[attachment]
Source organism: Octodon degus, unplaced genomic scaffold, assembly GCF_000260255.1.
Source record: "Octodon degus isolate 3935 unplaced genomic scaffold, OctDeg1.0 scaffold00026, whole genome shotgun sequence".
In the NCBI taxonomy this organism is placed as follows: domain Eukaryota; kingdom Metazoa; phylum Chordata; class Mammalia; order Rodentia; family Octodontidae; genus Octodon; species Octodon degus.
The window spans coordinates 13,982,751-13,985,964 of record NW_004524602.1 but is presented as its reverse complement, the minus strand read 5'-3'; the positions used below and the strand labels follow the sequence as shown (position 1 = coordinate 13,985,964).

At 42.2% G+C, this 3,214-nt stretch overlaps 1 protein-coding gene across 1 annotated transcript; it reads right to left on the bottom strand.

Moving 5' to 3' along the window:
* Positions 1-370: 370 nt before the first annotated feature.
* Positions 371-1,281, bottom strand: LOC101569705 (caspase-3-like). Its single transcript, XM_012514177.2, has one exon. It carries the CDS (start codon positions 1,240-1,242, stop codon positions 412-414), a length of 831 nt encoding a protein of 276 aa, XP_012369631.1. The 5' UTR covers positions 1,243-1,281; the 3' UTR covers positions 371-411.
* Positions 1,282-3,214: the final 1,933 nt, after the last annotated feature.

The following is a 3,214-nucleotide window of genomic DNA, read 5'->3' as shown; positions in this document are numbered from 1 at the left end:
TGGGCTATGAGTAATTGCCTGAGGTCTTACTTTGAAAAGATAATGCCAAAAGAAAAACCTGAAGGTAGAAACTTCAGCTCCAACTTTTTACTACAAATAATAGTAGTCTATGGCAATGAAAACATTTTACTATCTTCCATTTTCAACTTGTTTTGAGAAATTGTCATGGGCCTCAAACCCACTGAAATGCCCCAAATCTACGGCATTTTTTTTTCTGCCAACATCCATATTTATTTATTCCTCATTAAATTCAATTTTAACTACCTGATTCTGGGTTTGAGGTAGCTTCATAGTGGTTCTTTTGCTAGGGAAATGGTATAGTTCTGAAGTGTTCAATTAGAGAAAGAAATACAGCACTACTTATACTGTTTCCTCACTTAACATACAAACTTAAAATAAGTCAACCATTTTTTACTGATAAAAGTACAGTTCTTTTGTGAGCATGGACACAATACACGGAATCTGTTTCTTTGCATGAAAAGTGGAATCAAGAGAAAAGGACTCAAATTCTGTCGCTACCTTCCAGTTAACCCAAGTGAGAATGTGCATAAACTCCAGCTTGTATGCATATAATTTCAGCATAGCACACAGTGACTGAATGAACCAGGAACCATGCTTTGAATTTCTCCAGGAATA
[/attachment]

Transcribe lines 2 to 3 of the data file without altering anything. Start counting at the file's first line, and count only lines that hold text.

Source record: "Octodon degus isolate 3935 unplaced genomic scaffold, OctDeg1.0 scaffold00026, whole genome shotgun sequence".
In the NCBI taxonomy this organism is placed as follows: domain Eukaryota; kingdom Metazoa; phylum Chordata; class Mammalia; order Rodentia; family Octodontidae; genus Octodon; species Octodon degus.